katrina damage Originally uploaded by dressform.

nothing like a natural disaster to put things into focus. i can no longer watch TV or listen to NPR. it is just too too much. the above photo is from the red cross site. taken by Daniel Cima.

yes! we can donate to the red cross . yes! we can buy something from crafters united etsy shop.

but what else? it saddens me so to see so many people that desperate [to the point of looting TV's and harming other humans]... it is amazing to think about an ENTIRE CITY gone. possibly for months potentially irreversably changed.

i'm thinking of trying to figure out a way to send actual goods. and maybe in a few weeks after this inital rush is over - b/c god knows it's going to take more than a few weeks of people donating cash to make a difference.

i also think that we have to continue on with what we all do. if we are all paralized and sit motionless we do no one any good. i'm hoping that the positive energy of making and creating will somehow migrate to the part of the country that is so obviously shattered, dejected, and in need.....


lyn said…
Good post, Lisa.
I think you have captured the way we all feel so well.
andrea said…
yes, I have to stop watching all the footage because I am starting to feel so helpless. I can't stop thinking about all the people and the water and the devastation and that city... it's weird because I was just getting ready to write something about new orleans... we were there exactly this time last year, with the kids, celebrating our ten-year wedding anniversary. new orleans is where we went on our honeymoon, where we spent our first anniversary... it's such a special place to us. and now, here I sit. in my dry, cool home watching as so much suffering unfolds. I just feel so sad.

I think it is a great idea to positively focus our energies on doing something (anything) sending goods and donating $$$. and you're so right-- we have to remember to continue to focus on this months afterward... because that is what it's going to take. all the effort we are putting in now, needs to continue on in the months to come.
wendy said…
beautifully put
maria said…
agreed & well said ... do keep me posted if you figure out how to send goods and to where... i'm in!
abbytrysagain said…
Thanks for keeping it real. I am so grasping with this right now. There is so much heartache in the world right now-you are right about donating in a few weeks or months...this is going to take a long time...
taragoe said…
well said, thanks for the post.
right now i find the whole thing pretty much too overwhelming and hard to put into words or think about--seeing the footage on TV just sent me riding on a train-of-thought involving everything that could (or does) go saddeningly wrong in this world on a daily basis...
i really appreciate being reminded that little things can (and will) be done, and that there's always room to stay positive and find ways to actively express compassion.
Anke said…
This is so terrible...not only the damages made by all the water, but also the whole situation escalting...people killing each other or killing people that are only trying to help. I've made a donation, but I think it's important to remember that help will be needed for a much longer period of time. How? I have absolutely no idea.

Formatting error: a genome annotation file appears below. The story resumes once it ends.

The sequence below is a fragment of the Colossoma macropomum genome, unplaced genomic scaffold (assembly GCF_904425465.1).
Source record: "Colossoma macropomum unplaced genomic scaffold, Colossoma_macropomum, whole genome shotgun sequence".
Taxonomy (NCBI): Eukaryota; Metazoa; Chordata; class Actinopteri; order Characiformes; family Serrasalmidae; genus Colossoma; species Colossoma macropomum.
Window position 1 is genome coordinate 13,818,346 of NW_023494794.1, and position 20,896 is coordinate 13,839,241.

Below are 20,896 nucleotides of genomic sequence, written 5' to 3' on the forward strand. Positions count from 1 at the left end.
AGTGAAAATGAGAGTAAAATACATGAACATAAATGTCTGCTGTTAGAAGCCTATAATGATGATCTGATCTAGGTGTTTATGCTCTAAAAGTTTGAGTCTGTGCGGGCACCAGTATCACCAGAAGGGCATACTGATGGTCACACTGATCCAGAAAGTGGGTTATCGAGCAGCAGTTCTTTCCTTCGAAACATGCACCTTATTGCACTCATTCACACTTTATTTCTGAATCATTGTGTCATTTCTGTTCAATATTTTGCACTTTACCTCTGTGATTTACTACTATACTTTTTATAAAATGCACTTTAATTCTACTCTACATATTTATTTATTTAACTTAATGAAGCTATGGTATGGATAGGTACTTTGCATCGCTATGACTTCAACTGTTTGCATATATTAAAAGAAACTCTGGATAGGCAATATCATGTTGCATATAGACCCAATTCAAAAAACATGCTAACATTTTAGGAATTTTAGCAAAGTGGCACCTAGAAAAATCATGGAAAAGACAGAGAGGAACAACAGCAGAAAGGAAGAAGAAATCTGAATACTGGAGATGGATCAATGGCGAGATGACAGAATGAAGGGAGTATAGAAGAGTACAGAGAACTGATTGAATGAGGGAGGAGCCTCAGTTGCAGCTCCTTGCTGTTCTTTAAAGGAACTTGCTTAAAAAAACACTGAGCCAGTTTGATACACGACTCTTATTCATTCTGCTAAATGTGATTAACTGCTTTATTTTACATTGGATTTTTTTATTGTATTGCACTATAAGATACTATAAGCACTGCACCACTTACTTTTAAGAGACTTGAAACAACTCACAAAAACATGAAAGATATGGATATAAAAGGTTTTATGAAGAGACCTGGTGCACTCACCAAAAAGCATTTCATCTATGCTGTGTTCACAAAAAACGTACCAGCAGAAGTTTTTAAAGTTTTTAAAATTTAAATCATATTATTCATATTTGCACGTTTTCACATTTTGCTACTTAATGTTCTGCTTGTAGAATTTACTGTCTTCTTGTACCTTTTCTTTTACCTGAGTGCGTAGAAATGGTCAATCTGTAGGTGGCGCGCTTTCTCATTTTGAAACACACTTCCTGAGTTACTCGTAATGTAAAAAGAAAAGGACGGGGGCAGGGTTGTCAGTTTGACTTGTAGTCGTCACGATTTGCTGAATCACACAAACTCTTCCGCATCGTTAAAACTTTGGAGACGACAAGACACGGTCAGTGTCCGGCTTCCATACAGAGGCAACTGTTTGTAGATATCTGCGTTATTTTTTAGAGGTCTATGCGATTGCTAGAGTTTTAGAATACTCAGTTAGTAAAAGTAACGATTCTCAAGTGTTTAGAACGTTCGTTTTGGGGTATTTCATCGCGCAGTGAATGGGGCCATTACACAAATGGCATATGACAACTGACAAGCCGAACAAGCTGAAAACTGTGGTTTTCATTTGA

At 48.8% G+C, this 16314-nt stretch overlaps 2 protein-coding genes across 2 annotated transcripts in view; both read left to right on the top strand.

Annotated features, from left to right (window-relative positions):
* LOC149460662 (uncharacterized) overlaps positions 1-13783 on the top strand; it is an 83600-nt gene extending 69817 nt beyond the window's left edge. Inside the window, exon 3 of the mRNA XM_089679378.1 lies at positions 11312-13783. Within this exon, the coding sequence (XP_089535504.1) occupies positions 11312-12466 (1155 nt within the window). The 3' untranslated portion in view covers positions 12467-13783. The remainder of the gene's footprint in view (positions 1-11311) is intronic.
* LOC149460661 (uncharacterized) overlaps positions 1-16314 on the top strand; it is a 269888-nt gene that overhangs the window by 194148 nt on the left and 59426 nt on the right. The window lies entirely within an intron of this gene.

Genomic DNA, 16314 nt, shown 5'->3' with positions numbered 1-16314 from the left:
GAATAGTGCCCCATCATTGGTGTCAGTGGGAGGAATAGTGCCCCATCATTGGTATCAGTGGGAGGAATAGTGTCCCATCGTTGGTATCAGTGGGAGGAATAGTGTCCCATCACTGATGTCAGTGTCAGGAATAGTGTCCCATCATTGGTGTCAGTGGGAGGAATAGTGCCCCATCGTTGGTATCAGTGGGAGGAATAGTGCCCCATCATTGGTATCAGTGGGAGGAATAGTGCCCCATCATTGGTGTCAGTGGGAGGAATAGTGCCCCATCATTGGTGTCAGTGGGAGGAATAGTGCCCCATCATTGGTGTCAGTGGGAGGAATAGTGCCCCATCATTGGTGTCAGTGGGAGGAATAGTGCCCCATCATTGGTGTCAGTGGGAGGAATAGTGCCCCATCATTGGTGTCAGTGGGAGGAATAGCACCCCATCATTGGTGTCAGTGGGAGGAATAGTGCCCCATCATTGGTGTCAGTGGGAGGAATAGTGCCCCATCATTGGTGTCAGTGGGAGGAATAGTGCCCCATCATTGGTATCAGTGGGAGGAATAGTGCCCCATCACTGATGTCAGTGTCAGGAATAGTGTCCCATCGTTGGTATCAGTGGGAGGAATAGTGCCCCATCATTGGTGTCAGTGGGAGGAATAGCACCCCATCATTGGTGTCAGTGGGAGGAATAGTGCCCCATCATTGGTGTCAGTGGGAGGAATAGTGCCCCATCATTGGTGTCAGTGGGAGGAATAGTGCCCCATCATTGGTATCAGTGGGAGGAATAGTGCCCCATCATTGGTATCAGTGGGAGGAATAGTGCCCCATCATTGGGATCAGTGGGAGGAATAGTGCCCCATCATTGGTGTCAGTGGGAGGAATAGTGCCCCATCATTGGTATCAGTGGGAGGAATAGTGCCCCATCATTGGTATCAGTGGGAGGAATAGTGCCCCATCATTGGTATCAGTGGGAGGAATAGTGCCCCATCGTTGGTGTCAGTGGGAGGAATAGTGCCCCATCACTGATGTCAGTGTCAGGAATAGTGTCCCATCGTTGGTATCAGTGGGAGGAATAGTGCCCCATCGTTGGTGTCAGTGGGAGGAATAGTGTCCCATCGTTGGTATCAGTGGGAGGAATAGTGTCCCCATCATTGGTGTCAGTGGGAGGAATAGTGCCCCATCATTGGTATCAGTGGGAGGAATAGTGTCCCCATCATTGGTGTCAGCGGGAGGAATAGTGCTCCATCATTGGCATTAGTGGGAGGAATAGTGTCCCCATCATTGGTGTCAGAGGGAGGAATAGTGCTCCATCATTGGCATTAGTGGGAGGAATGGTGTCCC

Anonymous said…
Ditto from here about the importance of contributing in the future. As with the tsunami in December this situation will not be solved in a few short months. We all go back to our normal everyday routines and forget about the people who will be struggling to cope with this in the winter and spring/summer of next year. Thanks for pointing this out!
two trees said…
hi lisa,

thanks for this post. I am writing you to ask for your input on
what our online circle of good people can do to help in a bigger way than
we can as individuals. I've posted what I could, but am at a complete
loss for words, really. let me know what you think.

David said…
“but what else?”
Like the taberbacle without walls (remembering Owen Wilson in “Meet the Parents” saying, “or as you might call it...a ‘huppa?’”) we could open our homes to those in need.

After a three year battle over a will and the title to a family farm a NYC friend recieved the court orders that he now owns his father’s farm. It cost him his relations with most of the family that wanted to sell to the developers, millions of dollars to buy it from those family members, much of his business during the time it was under contention and no shortage of nerves... but, he recieved it just in time to offer it hospitably to those in need.

In a few days several families from New Orleans will make their new temporary home at his century old NJ farmstead. It’s pretty cool how this all worked out.

My own kids left toys (Thomas the Tank Engine and friends) there in a box in the basement ten years ago while visiting from NYC which will now become some of the first possessions of children of those families.

I just found this out last night after confirming with the friend a trip to NYC. I’m looking forward to it.

I think like Scrooge in the Dickens play. It’s how we choose to react to, and what we salvage from, the dark visitations of the night that will determine our outlook at dawn.

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